King Henry Iv Part 2 Final Speech

Topics: Henry V of England, Henry IV of England, House of Plantagenet Pages: 4 (1668 words) Published: March 12, 2012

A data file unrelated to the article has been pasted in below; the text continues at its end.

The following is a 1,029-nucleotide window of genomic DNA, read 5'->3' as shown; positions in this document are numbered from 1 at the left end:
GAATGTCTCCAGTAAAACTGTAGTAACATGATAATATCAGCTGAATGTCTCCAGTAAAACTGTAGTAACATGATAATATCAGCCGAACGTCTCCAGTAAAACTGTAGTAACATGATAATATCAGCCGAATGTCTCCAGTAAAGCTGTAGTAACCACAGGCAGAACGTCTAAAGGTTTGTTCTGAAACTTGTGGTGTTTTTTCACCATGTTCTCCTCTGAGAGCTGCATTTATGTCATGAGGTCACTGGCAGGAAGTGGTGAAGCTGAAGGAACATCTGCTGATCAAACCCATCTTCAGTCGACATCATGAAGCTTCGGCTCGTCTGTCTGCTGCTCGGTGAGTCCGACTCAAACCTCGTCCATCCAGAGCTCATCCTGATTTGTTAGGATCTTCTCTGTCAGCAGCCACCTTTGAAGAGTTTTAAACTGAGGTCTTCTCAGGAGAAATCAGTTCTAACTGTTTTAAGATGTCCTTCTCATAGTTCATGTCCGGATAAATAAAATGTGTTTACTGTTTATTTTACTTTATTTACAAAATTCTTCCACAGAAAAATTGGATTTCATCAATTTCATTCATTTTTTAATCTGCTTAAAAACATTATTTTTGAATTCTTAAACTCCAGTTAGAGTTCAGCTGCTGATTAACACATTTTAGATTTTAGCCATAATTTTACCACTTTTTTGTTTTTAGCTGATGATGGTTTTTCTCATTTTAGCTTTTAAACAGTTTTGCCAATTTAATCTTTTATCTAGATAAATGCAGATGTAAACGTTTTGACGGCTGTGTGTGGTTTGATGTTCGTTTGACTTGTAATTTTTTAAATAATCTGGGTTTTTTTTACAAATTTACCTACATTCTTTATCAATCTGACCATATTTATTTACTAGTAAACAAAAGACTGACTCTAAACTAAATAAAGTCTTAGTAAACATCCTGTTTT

Through the new King Henry V’s speech to his brothers after their father’s death Shakespeare deals with the realities of succession, the difficult negotiation between governmental stability and a confused power struggle, and the death of a king while trying to keep his character true to their personality. This speech touches on everything from politeness and external observation, to the fear that naturally comes in a shift of power, to different kinds of mourning. Hal, newly King Henry V, must take his place as king and reassure everyone of the continuing stability of the kingdom, demonstrate a proper degree of public mourning as both a subject and the son of the former king, and deal with his own grief. When he says “this new and gorgeous garment, majesty, sits not so easily on me as you think” (Henry IV, Part 2, 5.2.44-45) he is not just simply trying to dismiss any jealousy or thought of resistance amongst his brothers, but he is also telling the absolute truth. Just like he did with the eulogies of both Hotspur and Falstaff in earlier parts of the play, Hal continues to use honesty in order to lend a more genuine tone to his otherwise fairly formal words. He reassures them of his intention to support them by bluntly telling them that he knows they fear what he may do, implying even that they might fear for their own lives, but that it “is the English, not the Turkish court, not Amurath an Amurath succeeds, but Harry Harry.” (Henry IV, Part 2, 5.2.47-49) He introduces and dispels the comparison between himself and a ruler who literally strangled his brothers, addressing the most extreme possibilities quickly. By the end, he assures them that not only will he not harm them; he will protect them and do well by them “I’ll be your father and your brother too. Let me but bear your love; I’ll bear your cares.” (Henry IV, Part 2, 57-58) In that, he additionally introduces the potentially uncomfortable issue of personal relationships. Once their brother, he is now...
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